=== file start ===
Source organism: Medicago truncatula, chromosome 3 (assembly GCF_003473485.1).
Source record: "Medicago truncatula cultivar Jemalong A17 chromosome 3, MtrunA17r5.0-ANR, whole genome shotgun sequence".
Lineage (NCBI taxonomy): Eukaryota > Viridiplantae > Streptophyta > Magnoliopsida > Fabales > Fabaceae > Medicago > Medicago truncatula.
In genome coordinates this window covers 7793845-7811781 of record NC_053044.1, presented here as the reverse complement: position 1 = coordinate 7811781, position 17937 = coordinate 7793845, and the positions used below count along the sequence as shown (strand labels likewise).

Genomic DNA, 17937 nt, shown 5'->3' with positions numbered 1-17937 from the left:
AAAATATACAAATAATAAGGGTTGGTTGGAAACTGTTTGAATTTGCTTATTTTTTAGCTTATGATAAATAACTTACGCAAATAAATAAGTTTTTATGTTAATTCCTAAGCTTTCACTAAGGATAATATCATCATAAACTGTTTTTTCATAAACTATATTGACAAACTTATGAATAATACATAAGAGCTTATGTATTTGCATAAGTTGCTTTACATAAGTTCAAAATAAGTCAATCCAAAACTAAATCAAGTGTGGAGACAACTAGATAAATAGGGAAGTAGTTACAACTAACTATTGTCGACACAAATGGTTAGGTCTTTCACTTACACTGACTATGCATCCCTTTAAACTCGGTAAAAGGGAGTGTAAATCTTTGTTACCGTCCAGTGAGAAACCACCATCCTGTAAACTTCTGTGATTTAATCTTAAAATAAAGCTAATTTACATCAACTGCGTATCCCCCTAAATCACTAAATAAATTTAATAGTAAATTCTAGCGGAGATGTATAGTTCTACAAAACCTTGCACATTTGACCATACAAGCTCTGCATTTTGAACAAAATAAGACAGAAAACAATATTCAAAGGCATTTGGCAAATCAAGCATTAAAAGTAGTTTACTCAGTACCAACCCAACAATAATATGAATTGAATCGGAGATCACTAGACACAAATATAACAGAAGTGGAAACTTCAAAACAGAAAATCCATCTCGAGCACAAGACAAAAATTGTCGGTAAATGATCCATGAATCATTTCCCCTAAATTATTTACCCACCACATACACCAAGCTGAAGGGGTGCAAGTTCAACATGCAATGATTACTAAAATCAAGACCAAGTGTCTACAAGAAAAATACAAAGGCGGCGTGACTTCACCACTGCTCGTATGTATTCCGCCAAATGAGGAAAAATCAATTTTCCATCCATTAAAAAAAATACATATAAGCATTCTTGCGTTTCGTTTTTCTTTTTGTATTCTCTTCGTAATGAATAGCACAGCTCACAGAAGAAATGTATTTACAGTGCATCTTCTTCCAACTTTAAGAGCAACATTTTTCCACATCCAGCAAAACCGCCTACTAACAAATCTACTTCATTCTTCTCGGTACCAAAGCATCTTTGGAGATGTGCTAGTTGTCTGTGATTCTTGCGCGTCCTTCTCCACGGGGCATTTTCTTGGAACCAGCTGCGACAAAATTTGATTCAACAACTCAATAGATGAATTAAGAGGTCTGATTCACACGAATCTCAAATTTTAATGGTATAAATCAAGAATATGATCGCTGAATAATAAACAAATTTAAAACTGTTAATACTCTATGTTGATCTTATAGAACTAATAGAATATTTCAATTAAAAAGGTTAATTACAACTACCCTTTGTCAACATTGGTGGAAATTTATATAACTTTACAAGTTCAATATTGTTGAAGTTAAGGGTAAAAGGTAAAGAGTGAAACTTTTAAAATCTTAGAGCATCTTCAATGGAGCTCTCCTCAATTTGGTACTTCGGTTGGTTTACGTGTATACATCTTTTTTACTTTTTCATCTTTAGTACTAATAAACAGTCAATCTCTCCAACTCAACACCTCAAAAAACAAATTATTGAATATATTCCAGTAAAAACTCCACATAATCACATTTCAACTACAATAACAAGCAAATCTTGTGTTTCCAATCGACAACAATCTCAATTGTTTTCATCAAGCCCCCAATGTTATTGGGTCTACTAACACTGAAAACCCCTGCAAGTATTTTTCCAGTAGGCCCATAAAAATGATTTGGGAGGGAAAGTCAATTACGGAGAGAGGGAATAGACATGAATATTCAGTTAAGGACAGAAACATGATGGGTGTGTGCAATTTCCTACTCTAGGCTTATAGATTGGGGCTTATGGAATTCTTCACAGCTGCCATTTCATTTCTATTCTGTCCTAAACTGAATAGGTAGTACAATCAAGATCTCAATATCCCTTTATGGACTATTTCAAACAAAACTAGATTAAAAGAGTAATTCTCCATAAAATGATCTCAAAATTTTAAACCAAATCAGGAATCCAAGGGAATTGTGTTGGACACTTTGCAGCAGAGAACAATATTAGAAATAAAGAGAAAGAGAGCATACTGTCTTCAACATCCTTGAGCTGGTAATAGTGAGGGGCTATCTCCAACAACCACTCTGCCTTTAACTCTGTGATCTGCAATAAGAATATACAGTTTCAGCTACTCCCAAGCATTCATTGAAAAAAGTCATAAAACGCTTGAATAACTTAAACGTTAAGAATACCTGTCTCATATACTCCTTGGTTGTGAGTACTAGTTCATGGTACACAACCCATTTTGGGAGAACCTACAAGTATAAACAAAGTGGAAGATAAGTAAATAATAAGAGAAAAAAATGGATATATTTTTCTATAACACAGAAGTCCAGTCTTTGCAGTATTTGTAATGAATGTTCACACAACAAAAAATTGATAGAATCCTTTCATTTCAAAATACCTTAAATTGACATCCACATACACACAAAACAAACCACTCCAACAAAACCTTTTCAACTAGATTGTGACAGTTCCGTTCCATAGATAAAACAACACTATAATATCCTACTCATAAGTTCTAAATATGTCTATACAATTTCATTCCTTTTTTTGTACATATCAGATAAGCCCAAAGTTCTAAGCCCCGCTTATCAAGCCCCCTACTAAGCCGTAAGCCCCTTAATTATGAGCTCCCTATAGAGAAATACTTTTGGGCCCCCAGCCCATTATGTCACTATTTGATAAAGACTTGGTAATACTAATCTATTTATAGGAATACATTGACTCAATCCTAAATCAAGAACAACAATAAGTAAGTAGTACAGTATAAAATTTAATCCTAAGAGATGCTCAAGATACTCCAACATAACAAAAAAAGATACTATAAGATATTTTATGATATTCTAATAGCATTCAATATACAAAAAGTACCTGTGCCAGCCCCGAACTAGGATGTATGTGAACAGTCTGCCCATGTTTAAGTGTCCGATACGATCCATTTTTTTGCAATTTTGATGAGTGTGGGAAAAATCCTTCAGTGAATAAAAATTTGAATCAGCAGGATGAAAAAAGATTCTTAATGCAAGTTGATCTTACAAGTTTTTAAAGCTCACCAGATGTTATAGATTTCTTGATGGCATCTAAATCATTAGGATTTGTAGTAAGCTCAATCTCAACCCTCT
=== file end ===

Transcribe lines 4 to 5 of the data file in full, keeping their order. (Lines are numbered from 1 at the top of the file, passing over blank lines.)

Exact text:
In genome coordinates this window covers 7793845-7811781 of record NC_053044.1, presented here as the reverse complement: position 1 = coordinate 7811781, position 17937 = coordinate 7793845, and the positions used below count along the sequence as shown (strand labels likewise).

Genomic DNA, 17937 nt, shown 5'->3' with positions numbered 1-17937 from the left: